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Land, Dignity & Democracy: South Africa’s Constitution Does Allow for Expropriation

Author: Richard Pithouse

At a public discussion on the land question in Johannesburg on Friday, February 27, Dikgang Moseneke, the Deputy Chief Judge of the Constitutional Court, began his remarks with a well-known quote from Frantz Fanon: “For a colonized people the most essential value, because the most concrete, is first and foremost the land: the land which will bring them bread and, above all, dignity.”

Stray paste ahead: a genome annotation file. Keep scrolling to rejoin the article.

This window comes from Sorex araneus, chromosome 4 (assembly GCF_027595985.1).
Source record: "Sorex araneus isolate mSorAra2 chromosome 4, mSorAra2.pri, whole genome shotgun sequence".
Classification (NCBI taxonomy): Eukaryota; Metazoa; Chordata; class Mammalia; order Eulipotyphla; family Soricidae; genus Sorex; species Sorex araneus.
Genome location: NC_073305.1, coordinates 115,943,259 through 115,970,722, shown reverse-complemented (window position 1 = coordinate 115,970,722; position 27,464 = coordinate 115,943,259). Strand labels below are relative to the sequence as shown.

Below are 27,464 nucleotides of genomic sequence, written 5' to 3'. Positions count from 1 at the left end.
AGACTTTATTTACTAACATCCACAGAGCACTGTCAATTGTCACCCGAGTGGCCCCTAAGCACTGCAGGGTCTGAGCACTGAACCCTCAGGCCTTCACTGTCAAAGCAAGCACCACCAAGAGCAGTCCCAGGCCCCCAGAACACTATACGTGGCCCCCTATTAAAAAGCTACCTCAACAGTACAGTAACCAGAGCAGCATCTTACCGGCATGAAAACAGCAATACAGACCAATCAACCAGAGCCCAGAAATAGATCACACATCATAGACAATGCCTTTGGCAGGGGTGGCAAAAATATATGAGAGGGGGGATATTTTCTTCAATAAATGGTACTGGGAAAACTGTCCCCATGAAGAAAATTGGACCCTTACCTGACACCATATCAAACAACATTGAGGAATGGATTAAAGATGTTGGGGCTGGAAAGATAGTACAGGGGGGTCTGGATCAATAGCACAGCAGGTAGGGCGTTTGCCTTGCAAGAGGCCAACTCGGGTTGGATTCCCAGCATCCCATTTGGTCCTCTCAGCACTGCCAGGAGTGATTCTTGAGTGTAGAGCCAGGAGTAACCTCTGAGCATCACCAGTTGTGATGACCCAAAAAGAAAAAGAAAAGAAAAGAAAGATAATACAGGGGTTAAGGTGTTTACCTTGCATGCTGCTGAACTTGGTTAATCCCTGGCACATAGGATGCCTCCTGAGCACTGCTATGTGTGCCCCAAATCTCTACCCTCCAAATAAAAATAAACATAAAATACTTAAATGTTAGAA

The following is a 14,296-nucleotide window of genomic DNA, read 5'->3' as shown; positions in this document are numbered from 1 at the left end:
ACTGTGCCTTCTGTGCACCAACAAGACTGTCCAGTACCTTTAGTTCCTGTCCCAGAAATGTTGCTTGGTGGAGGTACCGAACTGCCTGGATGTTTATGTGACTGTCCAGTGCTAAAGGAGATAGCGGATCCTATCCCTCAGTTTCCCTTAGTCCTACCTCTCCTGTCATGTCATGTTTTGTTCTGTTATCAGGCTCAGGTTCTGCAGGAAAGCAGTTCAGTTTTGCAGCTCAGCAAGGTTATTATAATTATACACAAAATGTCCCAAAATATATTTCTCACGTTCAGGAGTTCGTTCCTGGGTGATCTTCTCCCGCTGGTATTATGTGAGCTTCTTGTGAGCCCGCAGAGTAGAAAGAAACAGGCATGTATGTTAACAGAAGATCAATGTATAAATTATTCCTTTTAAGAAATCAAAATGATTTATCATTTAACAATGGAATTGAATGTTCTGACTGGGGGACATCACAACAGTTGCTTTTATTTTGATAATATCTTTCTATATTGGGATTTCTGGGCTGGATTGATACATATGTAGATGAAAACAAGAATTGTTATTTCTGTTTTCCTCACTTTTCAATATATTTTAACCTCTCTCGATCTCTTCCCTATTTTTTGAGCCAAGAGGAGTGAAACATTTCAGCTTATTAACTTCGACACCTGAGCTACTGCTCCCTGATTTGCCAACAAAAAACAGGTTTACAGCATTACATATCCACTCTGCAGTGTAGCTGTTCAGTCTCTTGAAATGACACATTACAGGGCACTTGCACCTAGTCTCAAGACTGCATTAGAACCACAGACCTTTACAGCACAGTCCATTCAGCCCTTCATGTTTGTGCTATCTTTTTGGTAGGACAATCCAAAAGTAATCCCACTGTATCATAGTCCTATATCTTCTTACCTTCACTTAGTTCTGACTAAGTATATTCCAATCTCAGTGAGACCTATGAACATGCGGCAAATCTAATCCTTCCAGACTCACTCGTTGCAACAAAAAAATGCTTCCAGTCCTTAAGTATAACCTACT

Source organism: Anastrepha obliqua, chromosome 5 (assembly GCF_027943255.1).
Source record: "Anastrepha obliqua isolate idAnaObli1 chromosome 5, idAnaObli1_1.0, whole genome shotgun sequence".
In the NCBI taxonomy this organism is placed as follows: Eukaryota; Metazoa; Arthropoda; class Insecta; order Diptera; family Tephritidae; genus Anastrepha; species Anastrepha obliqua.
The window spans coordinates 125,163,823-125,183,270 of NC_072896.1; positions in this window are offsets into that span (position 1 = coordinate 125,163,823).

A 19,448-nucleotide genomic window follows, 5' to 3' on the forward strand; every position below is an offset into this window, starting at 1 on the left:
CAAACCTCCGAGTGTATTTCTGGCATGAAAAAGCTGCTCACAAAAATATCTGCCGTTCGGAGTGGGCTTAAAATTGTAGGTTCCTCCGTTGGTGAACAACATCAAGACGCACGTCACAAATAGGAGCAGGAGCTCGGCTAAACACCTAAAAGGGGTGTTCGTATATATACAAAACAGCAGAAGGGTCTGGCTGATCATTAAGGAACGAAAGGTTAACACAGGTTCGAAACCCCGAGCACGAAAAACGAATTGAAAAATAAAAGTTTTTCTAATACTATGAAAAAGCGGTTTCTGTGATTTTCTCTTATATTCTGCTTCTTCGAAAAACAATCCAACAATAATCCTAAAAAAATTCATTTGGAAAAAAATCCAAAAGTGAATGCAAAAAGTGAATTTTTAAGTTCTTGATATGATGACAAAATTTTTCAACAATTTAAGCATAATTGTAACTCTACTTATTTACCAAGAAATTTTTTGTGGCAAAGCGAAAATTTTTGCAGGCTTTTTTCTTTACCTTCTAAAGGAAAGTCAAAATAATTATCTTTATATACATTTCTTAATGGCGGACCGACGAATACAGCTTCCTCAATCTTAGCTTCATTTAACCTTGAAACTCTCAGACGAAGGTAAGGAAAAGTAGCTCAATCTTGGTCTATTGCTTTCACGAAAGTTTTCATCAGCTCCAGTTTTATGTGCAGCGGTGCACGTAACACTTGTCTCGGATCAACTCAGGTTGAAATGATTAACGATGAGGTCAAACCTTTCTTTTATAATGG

He spoke about the centrality of the land question to the struggle against apartheid and argued that, contrary to much of the bluster that often surrounds the issue of land, the Constitution does allow for expropriation and does not make land reform impossible. He noted that neither the phrase ‘willing buyer, willing seller’, nor the logic behind it, appear in the Constitution. The often strident misrepresentation of the Constitution in this regard has two primary political functions. The first is to deflect responsibility for the failure to achieve meaningful land reform after apartheid away from the ruling party. The second is to do so in a manner that presents the constitutional order as an impermeable barrier to the realisation of popular aspirations which are both legitimate and urgent.

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